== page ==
Sweet 16 Student TLUD

Jock Gill, Pellet Futures / Biochar NE Medford, MA March 4, 2010

Jock has been adding to this design, for the most recent updates see: http://www.flickr.com/photos/jockgill/


Gas stove grate with 1 quart paint can with 16 vents holes in bottom, hence sweet 16, filled with wood pellets. Secondary air and 'chimney is a CosCo 3 lbs coffee can with the bottom removed - no other alterations. Bricks raise chimney up close to the top of the fuel can to give better draft.


1 quart of fuel burned for about 55 minutes. Poured the biochar into a quenching can made from a 1 gallon paint can. The Sweet 16 appears to burn longer than my first experiment with two 1 quart cans stacked one on top the other. Perhaps a gain of as much as 10% in burn time.


A second gas stove grate. Made myself a nice cup of tea.

Note: The Sweet 16 only requires a can opener to remove the bottom of the coffee can and a punch through can opener to make the 16 vents in the bottom of the one quart can. I marked the rim of the 1 quart can every 2 and 5/8's inches around the circumference. This yields 5 quite evenly spaced marks. Connect them across the bottom with a straight edge and a marker to get a 5 pointed star. The star makes it easy to place 16 vent holes -- 10 around the outer edge, one in the very center for the "Up Draft".

This is the original burn pot updraft intake design for a one quart can used in the Sweet 16 TLUD.
Measure around the can with a cloth tape.
Divide by 5. Mark this length off around the can.
Connect the dots across the can bottom to get a 5 pointed star.
Use this as a guide for your can opener work.

The simplicity, and the fact that no tin snips are required, no jagged edges, make this a very safe stove for young students to make. It will burn for about an hour. If you have two 1 quart burn pots, you can burn forever. A meal requiring two hours of cooking would be very simple to accomplish.

Note March 5, 2010:

Upon reflection, what we have in the Sweet 16 TLUD is variable temperature cooking. As the out side can can be raised and lowered, the effect is to be able to control, somewhat, the desired cooking temperature.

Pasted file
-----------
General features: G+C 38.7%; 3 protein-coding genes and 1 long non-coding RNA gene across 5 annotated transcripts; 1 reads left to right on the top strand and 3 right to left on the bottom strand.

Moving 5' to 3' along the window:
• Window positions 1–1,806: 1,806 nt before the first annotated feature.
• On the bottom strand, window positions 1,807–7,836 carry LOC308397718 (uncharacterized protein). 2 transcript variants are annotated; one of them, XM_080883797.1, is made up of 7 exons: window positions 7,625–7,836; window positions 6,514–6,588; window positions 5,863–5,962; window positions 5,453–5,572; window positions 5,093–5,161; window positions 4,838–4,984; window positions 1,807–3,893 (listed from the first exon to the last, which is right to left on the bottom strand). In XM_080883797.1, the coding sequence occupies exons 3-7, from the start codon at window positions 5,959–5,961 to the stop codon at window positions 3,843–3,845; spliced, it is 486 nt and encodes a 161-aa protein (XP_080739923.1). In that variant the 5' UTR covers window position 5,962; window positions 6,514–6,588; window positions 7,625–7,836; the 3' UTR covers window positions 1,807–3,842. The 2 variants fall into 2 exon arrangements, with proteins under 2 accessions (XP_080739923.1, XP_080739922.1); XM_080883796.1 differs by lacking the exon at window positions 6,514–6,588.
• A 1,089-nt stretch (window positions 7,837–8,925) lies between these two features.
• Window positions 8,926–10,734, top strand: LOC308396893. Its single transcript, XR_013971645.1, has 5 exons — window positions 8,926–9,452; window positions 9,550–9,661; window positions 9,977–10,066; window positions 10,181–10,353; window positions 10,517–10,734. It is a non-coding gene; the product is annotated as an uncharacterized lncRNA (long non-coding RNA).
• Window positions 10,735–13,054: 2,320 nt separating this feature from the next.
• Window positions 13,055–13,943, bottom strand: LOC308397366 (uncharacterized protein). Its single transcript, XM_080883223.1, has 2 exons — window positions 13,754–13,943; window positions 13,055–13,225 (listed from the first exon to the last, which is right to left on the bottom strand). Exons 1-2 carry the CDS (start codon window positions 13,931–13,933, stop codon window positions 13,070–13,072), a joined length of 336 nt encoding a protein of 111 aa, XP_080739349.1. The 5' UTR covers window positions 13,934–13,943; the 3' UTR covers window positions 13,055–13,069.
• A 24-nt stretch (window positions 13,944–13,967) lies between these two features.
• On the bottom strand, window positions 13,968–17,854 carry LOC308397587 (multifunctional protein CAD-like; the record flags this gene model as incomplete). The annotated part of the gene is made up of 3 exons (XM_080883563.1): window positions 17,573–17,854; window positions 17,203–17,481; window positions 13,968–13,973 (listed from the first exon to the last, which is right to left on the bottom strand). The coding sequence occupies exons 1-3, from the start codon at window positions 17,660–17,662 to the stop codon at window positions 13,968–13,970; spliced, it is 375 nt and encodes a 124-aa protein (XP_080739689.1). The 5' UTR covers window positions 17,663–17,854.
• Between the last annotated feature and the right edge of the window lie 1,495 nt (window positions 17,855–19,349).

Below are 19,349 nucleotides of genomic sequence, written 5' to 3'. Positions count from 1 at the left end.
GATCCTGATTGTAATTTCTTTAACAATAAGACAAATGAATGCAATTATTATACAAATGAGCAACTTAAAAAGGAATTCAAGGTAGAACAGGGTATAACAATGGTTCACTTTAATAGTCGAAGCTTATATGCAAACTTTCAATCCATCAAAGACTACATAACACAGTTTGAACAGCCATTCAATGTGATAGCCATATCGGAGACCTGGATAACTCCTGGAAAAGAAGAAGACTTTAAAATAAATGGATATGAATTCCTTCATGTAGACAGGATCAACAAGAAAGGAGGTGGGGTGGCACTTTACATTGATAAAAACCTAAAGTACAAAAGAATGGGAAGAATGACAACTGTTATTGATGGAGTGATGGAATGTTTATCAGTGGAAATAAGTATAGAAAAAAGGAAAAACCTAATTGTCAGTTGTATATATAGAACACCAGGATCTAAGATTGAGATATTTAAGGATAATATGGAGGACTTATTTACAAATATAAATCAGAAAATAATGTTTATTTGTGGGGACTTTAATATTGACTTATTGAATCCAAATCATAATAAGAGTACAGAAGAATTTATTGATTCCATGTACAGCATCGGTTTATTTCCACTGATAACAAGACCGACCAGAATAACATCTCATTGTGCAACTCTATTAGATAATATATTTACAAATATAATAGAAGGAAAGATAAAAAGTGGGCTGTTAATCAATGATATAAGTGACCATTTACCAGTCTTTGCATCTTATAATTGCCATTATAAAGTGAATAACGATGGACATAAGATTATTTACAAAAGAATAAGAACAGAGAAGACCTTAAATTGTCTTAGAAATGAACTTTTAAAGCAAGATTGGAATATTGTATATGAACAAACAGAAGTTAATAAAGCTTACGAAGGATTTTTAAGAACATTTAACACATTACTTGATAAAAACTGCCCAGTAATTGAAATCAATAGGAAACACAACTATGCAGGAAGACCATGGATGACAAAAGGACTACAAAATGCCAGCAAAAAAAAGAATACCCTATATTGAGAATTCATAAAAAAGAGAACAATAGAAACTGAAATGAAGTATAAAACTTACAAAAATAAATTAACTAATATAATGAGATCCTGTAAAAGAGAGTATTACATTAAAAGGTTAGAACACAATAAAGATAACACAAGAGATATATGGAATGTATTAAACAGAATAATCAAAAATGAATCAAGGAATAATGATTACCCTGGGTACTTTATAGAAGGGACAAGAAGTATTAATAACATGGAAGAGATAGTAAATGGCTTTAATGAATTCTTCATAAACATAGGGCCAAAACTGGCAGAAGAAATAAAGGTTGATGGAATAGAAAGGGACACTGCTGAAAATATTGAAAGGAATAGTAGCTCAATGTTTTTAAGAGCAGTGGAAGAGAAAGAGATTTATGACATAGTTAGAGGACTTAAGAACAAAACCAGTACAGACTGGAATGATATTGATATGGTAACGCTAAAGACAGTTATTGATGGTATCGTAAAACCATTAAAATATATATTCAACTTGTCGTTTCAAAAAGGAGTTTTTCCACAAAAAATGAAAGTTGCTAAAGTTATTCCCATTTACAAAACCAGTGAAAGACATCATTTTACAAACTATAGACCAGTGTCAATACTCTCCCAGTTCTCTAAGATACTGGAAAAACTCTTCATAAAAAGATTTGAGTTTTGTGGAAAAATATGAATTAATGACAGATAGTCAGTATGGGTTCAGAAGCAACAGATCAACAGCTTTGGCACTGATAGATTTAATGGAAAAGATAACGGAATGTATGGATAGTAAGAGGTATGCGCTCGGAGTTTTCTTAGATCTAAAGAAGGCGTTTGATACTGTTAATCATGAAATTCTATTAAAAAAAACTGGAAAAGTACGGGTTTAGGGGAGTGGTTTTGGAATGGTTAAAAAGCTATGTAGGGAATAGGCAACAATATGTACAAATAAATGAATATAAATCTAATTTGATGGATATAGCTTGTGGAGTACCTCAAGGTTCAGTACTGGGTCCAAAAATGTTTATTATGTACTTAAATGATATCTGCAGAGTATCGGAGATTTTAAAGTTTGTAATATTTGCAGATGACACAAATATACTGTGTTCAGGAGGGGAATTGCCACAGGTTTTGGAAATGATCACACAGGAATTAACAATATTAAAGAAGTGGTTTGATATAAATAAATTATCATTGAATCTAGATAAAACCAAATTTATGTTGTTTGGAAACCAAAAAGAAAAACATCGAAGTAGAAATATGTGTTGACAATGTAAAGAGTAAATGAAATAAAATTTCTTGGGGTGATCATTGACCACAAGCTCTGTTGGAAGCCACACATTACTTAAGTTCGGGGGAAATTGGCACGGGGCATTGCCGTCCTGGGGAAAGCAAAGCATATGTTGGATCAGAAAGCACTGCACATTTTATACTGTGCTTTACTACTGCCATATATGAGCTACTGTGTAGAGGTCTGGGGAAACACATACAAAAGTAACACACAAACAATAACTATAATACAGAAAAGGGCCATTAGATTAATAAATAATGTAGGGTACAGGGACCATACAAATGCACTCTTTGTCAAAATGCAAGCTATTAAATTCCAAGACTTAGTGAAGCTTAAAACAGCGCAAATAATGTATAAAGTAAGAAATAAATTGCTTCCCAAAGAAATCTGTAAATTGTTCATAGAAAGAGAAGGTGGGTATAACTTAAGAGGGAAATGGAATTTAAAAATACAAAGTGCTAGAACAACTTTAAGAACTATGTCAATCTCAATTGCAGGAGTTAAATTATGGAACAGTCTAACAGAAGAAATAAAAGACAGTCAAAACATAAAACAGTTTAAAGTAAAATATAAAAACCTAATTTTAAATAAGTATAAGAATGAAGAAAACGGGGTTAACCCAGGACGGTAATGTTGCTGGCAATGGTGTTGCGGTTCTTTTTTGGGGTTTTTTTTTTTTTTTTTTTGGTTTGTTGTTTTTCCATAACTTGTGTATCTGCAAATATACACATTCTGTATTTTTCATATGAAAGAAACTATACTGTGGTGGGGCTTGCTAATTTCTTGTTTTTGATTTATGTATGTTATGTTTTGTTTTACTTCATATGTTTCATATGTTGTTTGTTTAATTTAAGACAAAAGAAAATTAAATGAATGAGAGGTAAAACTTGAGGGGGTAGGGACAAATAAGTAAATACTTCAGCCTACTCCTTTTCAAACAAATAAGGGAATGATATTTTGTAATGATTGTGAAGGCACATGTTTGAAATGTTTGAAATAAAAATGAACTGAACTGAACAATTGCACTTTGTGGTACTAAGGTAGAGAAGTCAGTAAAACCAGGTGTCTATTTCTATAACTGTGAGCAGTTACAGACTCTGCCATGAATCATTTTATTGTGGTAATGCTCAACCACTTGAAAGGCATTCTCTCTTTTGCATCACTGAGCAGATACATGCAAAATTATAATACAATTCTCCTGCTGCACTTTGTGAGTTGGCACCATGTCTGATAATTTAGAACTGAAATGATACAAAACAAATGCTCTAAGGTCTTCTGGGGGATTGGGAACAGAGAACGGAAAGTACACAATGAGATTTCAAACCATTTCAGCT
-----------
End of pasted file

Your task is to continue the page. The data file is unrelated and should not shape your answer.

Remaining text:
I will add a ring of holes around the top to make sure that the cooking pot on top of the outer can does not choke the fire. You will see that Nat does this with the Lucia stoves he is making in Haiti.

I am now using three good sized angle irons as the grate at the base of the Sweet 16. Cheaper and simpler. Lastly, the 1.5 inch diameter grass tablets burned spectacularly in the 1 gallon burn pot. At the end of the burn, about 50 minutes, there was a pure blue flame from the charcoal and the can was glowing cherry red in places. I note that grass tablets RELAX & EXPAND when they are pyrolysized. Thus it is important to only fill the burn pot about 60% and to make sure the tablets are only loosely loaded. If the tablets are too tightly loaded, when they expand they will choke off the up draft.

Sweet 16 TLUD -- Gas grate on top. Added vent holes at top of the 3 lbs
Cosco coffee can. Ten holes would be enough and leave better structural integrity.
Three angle irons used as bottom grate for updraft intake. Very stable.

This is a very low power TLUD. Perhaps 10,000 BTUs per hour plus some biochar.
Burn time with wood pellets is about 50 minutes.

Great for demos, educational use, and introduction to the making of biochar.
Pychaya Suksrinuch

Comments

<p>The One Quart can model of the Sweet 16 only has 8 sq inches of radiant area. On a 45 degree day, windy, the Quart can model could not keep an open pan of 500 ml of water at more than a solid simmer. A good way to keep a meal warm for an hour for only about 640 grams of wood pellets.</p> <p>The gallon can model has 24 inches of area radiating thermal energy. Tomorrow I will test it. I expect that it will boil water in an open pan at much lower temperatures. But the fuel consumption will be X4.</p> <p>I am planning to also test a 2 quart can as well.</p> <p>Pictures tomorrow. You may be interested to see how I have repurposed a Weber RapidFire Chimney Starter. Way too expensive, $18, for use in the field, but full of good ideas and very useful for R&amp;D.</p> <p>Jock</p>

<p><a href="/content/pattern-primary-air"><img src="http://www.bioenergylists.org/files/images/sweet 16 burn pot.thumbnail.jpeg" alt="Sweet 16 Primary Air Supply" title="Sweet 16 Primary Air Supply" class="image image-thumbnail " width="200" height="200" /></a><strong>Sweet 16 Primary Air Supply</strong></p>